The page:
As Mughniyah approached a parked SUV, a bomb planted in a spare tire on the back of the vehicle exploded, sending a burst of shrapnel across a tight radius. He was killed instantly.
The device was triggered remotely from Tel Aviv by agents with Mossad, the Israeli foreign intelligence service, who were in communication with the operatives on the ground in Damascus. “The way it was set up, the U.S. could object and call it off, but it could not execute,” said a former U.S. intelligence official.
The United States helped build the bomb, the former official said, and tested it repeatedly at a CIA facility in North Carolina to ensure the potential blast area was contained and would not result in collateral damage.
“We probably blew up 25 bombs to make sure we got it right,” the former official said.
The extraordinarily close cooperation between the U.S. and Israeli intelligence services suggested the importance of the target — a man who over the years had been implicated in some of Hezbollah’s most spectacular terrorist attacks, including those against the U.S. Embassy in Beirut and the Israeli Embassy in Argentina.
The United States has never acknowledged participation in the killing of Mughniyah, which Hezbollah blamed on Israel. Until now, there has been little detail about the joint operation by the CIA and Mossad to kill him, how the car bombing was planned or the exact U.S. role. With the exception of the 2011 killing of Osama bin Laden, the mission marked one of the most high-risk covert actions by the United States in recent years.
U.S. involvement in the killing, which was confirmed by five former U.S. intelligence officials, also pushed American legal boundaries.
Mughniyah was targeted in a country where the United States was not at war. Moreover, he was killed in a car bombing, a technique that some legal scholars see as a violation of international laws that proscribe “killing by perfidy” — using treacherous means to kill or wound an enemy.
“It is a killing method used by terrorists and gangsters,” said Mary Ellen O’Connell, a professor of international law at the University of Notre Dame. “It violates one of the oldest battlefield rules.”
Former U.S. officials, all of whom spoke on the condition of anonymity to discuss the operation, asserted that Mughniyah, although based in Syria, was directly connected to the arming and training of Shiite militias in Iraq that were targeting U.S. forces. There was little debate inside the Bush administration over the use of a car bomb instead of other means.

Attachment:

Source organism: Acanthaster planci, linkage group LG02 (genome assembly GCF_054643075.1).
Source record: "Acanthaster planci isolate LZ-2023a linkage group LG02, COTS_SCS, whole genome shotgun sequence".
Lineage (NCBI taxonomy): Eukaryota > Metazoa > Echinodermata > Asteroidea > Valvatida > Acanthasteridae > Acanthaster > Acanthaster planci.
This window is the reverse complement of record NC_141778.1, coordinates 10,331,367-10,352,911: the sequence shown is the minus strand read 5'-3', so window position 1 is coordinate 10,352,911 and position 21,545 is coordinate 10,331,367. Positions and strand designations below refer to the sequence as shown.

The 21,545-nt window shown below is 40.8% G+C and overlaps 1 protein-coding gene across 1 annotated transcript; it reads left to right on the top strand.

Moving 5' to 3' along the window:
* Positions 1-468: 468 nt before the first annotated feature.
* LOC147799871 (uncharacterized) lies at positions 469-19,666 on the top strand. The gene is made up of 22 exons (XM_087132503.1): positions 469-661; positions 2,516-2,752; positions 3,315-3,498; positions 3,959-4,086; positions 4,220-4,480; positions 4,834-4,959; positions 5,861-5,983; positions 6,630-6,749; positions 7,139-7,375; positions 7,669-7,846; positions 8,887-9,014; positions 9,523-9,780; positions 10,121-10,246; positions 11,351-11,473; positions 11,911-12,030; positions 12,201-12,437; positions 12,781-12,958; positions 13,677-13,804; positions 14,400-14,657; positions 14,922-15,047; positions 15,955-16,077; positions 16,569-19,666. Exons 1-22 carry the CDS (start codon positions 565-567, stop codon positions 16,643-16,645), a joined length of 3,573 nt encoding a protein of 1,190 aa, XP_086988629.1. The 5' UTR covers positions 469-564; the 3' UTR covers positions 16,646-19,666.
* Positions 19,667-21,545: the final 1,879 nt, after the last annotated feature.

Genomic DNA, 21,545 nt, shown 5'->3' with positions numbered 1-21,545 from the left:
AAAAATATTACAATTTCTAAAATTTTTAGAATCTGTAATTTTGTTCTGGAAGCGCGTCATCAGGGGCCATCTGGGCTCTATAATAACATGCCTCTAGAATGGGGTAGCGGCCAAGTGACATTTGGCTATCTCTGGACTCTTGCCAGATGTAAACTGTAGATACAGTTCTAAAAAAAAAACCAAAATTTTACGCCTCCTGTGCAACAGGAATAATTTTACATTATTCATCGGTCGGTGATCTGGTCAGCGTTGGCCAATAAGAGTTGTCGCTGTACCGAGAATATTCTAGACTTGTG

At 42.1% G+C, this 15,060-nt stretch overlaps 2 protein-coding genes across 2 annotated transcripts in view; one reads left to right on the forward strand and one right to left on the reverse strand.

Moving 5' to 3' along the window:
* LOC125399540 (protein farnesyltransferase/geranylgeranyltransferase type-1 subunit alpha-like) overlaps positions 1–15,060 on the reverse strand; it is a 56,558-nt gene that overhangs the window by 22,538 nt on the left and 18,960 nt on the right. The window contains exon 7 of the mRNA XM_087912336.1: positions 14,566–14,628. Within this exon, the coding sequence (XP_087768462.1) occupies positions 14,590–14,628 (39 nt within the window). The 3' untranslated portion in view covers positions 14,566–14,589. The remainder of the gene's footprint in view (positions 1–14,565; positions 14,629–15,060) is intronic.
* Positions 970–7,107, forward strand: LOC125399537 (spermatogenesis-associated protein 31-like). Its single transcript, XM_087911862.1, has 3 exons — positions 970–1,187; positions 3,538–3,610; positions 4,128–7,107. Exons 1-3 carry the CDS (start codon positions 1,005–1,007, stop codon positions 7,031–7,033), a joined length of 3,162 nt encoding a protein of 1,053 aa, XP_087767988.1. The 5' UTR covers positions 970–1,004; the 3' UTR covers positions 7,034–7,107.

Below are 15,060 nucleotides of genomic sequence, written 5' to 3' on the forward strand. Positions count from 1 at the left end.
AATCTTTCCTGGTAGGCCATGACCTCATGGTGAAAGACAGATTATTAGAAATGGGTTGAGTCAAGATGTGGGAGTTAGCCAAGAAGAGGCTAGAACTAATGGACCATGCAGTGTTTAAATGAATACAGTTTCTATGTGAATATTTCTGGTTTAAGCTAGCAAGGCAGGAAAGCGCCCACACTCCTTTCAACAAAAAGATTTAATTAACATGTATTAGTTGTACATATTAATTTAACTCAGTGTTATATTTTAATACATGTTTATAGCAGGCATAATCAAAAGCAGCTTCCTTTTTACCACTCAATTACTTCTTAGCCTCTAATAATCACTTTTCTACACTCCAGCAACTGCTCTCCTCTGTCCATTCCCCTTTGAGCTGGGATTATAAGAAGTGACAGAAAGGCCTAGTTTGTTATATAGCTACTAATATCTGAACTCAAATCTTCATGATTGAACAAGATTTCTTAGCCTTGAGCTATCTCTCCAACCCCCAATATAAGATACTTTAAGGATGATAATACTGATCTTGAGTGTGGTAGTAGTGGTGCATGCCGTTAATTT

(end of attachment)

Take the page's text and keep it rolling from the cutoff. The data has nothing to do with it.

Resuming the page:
“Remember, they were carrying out suicide bombings and IED attacks,” said one official, referring to Hezbollah operations in Iraq.
The authority to kill Mughniyah required a presidential finding by President George W. Bush. The attorney general, the director of national intelligence, the national security adviser and the Office of Legal Counsel at the Justice Department all signed off on the operation, one former intelligence official said.
The former official said getting the authority to kill Mughniyah was a “rigorous and tedious” process. “What we had to show was he was a continuing threat to Americans,” the official said, noting that Mughniyah had a long history of targeting Americans dating back to his role in planning the 1983 bombing of the U.S. Embassy in Beirut.
“The decision was we had to have absolute confirmation that it was self-defense,” the official said.
There has long been suspicion about U.S. involvement in the killing of Mughniyah. In “The Good Spy,” a book about longtime CIA officer Robert Ames, author Kai Bird cites one former intelligence official as saying the operation was “primarily controlled by Langley” and it was “a CIA ‘black-ops’ team that carried out the assassination.”
In a new book, “The Perfect Kill: 21 Laws for Assassins,” former CIA officer Robert B. Baer writes how he had considered assassinating Mughniyah but apparently never got the opportunity. He notes, however, that CIA “censors” — the agency’s Publications Review Board — screened his book and “I’ve unfortunately been unable to write about the true set-piece plot against” Mughniyah.
The CIA declined to comment.
“We have nothing to add at this time,” said Mark Regev, chief spokesman for the prime minister of Israel.
A theory of self-defense
The operation in Damascus highlighted a philosophical evolution within the American intelligence services that followed the Sept. 11, 2001, attacks. Before then, the U.S. government often took a dim view of Israeli assassination operations, highlighted by the American condemnation of Israel’s botched attempt in 1997 to poison the leader of Hamas, Khaled Meshal, in Amman, Jordan. The episode ended with Mossad agents captured and the Clinton administration forcing Israel to provide the antidote that saved Meshal’s life.